Deputyship Applications and The Court of Protection

When a person lacks the mental capacity to make a Lasting Power of Attorney, you can instead apply to become their deputy, where you will be authorised by the Court of Protection to make decisions on their behalf.

There are two types of deputy: a property and financial affairs deputy and a personal welfare deputy.

Personal Welfare Deputy

You cannot become a person’s personal welfare deputy if they are under the age of 16. You will make decisions about their medical treatment and how they are looked after. The court will usually only appoint a personal welfare deputy where:

  • There is doubt as to whether decisions will be made in their best interests, e.g. around their care;
  • Someone needs to make a decision about a specific issue relating to the person over time, for example, where they will live.

 

Property and financial affairs deputy

You can become the property and financial affairs deputy for someone regardless of their age. You will pay their bills and organise their finances. An application to the Court of Protection is common in cases where the person is:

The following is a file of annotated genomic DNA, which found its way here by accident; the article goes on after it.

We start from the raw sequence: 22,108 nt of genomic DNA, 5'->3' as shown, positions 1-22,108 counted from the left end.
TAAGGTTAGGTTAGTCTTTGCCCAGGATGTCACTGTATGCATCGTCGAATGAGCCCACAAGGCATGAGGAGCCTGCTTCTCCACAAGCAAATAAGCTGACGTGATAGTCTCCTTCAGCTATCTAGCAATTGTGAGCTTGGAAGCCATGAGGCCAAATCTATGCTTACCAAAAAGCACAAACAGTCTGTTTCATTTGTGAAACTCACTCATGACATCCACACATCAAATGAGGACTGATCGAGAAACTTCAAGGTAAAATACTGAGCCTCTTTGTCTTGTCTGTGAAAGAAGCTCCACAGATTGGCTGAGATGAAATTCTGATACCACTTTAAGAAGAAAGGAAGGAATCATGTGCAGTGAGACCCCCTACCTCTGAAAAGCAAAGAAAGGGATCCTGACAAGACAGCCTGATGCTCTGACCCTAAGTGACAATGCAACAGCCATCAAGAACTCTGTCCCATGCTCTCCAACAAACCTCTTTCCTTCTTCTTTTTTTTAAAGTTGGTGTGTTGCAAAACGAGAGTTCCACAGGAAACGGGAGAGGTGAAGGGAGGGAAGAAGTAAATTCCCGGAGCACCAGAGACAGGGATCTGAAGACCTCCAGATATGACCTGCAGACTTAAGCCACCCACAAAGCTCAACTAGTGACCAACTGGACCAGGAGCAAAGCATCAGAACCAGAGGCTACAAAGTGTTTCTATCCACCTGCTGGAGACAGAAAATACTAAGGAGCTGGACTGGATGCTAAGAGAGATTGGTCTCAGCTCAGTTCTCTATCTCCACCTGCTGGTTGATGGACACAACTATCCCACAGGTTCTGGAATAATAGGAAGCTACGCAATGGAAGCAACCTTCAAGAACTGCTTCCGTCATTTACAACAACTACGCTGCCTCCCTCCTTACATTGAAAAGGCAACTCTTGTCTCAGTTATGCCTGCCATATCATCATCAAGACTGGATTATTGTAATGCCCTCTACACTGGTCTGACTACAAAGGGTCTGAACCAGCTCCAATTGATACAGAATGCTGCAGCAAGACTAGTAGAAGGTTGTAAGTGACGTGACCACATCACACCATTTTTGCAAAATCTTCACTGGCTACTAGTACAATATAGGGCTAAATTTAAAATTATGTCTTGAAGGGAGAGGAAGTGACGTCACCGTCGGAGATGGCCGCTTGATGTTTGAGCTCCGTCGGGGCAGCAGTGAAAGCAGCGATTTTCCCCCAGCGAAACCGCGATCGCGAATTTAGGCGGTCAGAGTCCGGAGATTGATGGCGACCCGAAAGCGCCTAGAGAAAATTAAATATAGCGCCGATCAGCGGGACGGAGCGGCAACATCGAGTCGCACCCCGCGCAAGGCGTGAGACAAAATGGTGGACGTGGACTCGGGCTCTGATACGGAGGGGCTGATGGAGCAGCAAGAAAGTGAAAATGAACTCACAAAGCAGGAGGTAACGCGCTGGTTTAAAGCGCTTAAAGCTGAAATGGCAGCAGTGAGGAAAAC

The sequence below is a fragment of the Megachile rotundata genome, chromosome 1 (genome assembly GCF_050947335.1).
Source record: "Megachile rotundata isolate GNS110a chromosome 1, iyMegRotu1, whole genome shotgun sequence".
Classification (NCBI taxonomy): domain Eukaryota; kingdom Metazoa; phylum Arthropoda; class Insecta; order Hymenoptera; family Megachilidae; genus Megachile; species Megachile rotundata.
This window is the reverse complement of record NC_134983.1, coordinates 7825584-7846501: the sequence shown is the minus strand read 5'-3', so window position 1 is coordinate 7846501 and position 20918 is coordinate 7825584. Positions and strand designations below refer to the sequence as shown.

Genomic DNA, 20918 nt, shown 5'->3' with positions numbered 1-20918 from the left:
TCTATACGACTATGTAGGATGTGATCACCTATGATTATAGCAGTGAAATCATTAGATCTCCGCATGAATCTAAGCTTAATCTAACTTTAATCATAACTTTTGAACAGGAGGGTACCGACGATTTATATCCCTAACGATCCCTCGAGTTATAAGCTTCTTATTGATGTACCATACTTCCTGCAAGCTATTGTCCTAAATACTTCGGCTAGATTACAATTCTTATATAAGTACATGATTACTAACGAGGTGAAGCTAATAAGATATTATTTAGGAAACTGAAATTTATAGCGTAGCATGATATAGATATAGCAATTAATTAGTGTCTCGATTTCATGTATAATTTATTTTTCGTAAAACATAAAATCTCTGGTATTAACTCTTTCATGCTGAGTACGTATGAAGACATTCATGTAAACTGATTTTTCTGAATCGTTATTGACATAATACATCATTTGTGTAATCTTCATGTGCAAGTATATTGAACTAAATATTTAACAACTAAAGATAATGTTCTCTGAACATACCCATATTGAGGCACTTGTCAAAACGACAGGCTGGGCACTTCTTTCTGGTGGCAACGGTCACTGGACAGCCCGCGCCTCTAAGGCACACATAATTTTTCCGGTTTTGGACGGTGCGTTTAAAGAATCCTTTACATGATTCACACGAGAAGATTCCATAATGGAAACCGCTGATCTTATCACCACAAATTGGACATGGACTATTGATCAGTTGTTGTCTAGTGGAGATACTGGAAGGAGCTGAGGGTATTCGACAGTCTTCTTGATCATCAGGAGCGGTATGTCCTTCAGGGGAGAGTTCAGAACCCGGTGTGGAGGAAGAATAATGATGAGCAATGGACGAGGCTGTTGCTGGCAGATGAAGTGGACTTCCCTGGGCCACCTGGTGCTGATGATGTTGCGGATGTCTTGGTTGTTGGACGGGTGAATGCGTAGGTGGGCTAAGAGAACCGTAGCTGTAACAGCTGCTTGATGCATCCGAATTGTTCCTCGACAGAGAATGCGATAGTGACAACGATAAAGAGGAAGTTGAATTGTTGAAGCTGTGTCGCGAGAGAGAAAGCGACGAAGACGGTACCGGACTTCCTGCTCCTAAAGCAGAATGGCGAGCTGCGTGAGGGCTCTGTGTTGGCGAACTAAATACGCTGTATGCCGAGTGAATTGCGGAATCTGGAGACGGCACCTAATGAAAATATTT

• A minor with severe learning difficulties and is unlikely to manage their own finances during their lifetime;
  • An adult with a diagnosis of a condition which makes them unable to manage their own finances, e.g. dementia or a brain injury.

Who can apply?

A deputy must be aged 18 or over and is usually a close relative or friend, or in certain cases a professional such as a solicitor or accountant. Where there is more than one person applying, the application must specify whether you are applying to make decisions together (“jointly”) or individually as well as together (“jointly and severally”).

The application process:

Several forms need to be completed for the Court of Protection about the person’s assets, income and outgoings, including a form regarding their mental capacity that their medical practitioner. It usually takes 6 to 8 months for a final order to be issued, before which a bond must be paid.

Once a deputy is appointed, they will be required to submit a report to the Office of the Public Guardian regarding the person’s finances annually so a full record of all transactions must be kept.

We are happy to assist in any further applications to the court that are required, e.g. relating to property ownership, Wills or lifetime gifts.

For further information on costs, or general advice on the Deputyship application process, please click here to contact us directly.

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